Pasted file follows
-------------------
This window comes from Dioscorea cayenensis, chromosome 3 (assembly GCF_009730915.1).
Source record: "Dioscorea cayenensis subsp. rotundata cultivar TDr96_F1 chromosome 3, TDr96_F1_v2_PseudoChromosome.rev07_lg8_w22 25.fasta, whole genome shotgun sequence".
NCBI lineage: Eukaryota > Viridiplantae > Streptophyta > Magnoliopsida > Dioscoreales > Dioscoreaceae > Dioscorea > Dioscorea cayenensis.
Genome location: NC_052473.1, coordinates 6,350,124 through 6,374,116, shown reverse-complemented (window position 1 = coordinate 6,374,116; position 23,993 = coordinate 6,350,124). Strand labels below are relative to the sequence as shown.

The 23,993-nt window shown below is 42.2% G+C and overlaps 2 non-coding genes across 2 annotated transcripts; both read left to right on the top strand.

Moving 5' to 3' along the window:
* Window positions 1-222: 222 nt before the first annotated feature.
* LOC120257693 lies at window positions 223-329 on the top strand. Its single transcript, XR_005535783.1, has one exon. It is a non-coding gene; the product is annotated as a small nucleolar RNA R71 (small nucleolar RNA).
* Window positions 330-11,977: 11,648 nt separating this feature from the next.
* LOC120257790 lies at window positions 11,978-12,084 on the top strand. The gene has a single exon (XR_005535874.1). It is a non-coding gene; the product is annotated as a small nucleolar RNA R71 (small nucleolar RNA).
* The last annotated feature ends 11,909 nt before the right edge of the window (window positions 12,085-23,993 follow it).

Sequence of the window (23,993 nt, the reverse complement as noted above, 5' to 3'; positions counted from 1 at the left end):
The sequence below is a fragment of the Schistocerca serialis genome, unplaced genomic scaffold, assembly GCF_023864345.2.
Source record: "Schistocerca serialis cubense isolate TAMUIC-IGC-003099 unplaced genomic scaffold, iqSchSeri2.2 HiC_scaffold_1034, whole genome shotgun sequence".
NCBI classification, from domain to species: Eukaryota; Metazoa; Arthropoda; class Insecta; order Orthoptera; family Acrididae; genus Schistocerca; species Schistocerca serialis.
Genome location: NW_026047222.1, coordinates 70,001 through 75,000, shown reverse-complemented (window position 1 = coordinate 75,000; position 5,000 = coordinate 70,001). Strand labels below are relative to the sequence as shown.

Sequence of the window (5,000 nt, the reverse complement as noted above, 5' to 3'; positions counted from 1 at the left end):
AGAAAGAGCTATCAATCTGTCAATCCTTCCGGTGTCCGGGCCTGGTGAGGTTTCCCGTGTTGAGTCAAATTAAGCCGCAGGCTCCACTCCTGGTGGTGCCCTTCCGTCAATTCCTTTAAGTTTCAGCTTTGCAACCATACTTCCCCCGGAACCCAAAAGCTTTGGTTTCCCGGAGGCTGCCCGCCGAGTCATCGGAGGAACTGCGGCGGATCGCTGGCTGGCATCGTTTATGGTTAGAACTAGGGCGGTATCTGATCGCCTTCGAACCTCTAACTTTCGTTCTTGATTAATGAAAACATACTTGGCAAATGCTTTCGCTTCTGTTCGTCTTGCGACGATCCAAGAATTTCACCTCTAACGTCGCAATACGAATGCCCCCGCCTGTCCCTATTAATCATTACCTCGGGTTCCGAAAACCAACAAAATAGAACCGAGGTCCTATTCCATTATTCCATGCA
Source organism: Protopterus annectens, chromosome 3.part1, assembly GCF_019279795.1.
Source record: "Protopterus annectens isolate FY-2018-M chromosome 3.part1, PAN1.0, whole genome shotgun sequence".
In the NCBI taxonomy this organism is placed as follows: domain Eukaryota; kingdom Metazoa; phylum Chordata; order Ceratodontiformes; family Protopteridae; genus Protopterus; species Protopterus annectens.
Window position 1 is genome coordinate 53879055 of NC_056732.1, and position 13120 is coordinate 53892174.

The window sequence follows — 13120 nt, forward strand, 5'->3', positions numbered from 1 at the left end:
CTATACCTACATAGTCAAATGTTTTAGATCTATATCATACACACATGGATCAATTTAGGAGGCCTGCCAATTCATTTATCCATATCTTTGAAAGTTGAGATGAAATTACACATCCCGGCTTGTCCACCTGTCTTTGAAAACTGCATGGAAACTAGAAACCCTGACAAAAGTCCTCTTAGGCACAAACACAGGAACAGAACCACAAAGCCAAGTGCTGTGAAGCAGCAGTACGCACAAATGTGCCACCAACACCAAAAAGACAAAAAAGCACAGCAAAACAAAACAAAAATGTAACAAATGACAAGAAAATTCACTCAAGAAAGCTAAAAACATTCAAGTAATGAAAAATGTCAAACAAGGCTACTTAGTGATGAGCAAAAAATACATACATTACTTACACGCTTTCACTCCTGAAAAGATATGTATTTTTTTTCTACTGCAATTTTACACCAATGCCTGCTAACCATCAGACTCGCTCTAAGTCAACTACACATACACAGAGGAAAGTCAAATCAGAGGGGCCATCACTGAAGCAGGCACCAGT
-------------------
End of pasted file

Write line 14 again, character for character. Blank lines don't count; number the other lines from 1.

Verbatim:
Source record: "Schistocerca serialis cubense isolate TAMUIC-IGC-003099 unplaced genomic scaffold, iqSchSeri2.2 HiC_scaffold_1034, whole genome shotgun sequence".